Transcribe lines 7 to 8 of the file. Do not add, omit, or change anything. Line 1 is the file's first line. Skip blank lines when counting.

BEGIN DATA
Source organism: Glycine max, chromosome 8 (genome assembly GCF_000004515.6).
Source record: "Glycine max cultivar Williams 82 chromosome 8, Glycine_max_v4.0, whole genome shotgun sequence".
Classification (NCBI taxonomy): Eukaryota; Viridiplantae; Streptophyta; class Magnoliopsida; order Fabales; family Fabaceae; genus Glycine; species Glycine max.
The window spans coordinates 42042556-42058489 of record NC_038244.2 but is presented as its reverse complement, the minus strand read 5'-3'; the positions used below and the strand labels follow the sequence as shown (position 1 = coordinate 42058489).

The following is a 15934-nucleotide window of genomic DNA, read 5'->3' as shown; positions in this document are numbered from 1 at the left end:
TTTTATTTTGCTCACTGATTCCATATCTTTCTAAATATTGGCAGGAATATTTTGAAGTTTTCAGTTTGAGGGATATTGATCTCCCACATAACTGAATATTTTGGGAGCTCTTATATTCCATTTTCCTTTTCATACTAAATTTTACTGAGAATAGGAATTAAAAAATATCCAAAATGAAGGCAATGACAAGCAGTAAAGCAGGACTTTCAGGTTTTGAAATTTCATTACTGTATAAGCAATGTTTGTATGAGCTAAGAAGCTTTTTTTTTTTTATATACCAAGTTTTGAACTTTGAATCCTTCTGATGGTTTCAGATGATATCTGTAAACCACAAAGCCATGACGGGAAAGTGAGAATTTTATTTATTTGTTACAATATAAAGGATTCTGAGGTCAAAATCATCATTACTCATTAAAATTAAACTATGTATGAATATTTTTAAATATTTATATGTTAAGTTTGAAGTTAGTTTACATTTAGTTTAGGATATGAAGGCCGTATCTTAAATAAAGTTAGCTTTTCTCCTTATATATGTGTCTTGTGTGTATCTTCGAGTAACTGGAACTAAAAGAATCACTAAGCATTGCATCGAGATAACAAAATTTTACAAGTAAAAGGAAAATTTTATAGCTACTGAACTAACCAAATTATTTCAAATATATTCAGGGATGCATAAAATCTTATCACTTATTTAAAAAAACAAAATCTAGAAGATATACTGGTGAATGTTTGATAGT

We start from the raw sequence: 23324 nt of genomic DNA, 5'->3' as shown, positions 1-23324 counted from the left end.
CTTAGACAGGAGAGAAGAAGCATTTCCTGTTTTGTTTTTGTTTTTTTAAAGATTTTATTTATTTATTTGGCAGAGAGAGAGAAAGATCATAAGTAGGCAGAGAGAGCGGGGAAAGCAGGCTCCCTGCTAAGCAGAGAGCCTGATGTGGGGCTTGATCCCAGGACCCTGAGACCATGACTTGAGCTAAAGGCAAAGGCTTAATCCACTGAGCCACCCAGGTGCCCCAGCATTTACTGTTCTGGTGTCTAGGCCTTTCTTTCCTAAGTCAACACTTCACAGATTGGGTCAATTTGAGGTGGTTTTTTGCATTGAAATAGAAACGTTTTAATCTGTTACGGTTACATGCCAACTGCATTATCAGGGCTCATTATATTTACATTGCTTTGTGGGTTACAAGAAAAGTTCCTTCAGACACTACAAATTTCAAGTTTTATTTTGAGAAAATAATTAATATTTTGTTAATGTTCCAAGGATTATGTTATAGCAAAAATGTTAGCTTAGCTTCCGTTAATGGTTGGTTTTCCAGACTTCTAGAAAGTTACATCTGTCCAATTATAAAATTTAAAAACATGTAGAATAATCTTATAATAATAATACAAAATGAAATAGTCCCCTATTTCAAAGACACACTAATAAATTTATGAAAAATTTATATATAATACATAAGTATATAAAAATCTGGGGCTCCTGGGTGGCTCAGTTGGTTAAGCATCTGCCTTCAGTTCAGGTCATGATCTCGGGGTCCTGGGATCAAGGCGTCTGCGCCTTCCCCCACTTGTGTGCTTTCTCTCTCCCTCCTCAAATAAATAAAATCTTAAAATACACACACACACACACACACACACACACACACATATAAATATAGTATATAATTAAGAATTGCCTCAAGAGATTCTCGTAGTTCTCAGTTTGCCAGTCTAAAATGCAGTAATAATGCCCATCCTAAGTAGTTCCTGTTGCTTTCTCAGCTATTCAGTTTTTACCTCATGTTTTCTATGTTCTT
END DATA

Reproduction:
We start from the raw sequence: 23324 nt of genomic DNA, 5'->3' as shown, positions 1-23324 counted from the left end.
CTTAGACAGGAGAGAAGAAGCATTTCCTGTTTTGTTTTTGTTTTTTTAAAGATTTTATTTATTTATTTGGCAGAGAGAGAGAAAGATCATAAGTAGGCAGAGAGAGCGGGGAAAGCAGGCTCCCTGCTAAGCAGAGAGCCTGATGTGGGGCTTGATCCCAGGACCCTGAGACCATGACTTGAGCTAAAGGCAAAGGCTTAATCCACTGAGCCACCCAGGTGCCCCAGCATTTACTGTTCTGGTGTCTAGGCCTTTCTTTCCTAAGTCAACACTTCACAGATTGGGTCAATTTGAGGTGGTTTTTTGCATTGAAATAGAAACGTTTTAATCTGTTACGGTTACATGCCAACTGCATTATCAGGGCTCATTATATTTACATTGCTTTGTGGGTTACAAGAAAAGTTCCTTCAGACACTACAAATTTCAAGTTTTATTTTGAGAAAATAATTAATATTTTGTTAATGTTCCAAGGATTATGTTATAGCAAAAATGTTAGCTTAGCTTCCGTTAATGGTTGGTTTTCCAGACTTCTAGAAAGTTACATCTGTCCAATTATAAAATTTAAAAACATGTAGAATAATCTTATAATAATAATACAAAATGAAATAGTCCCCTATTTCAAAGACACACTAATAAATTTATGAAAAATTTATATATAATACATAAGTATATAAAAATCTGGGGCTCCTGGGTGGCTCAGTTGGTTAAGCATCTGCCTTCAGTTCAGGTCATGATCTCGGGGTCCTGGGATCAAGGCGTCTGCGCCTTCCCCCACTTGTGTGCTTTCTCTCTCCCTCCTCAAATAAATAAAATCTTAAAATACACACACACACACACACACACACACACACACATATAAATATAGTATATAATTAAGAATTGCCTCAAGAGATTCTCGTAGTTCTCAGTTTGCCAGTCTAAAATGCAGTAATAATGCCCATCCTAAGTAGTTCCTGTTGCTTTCTCAGCTATTCAGTTTTTACCTCATGTTTTCTATGTTCTT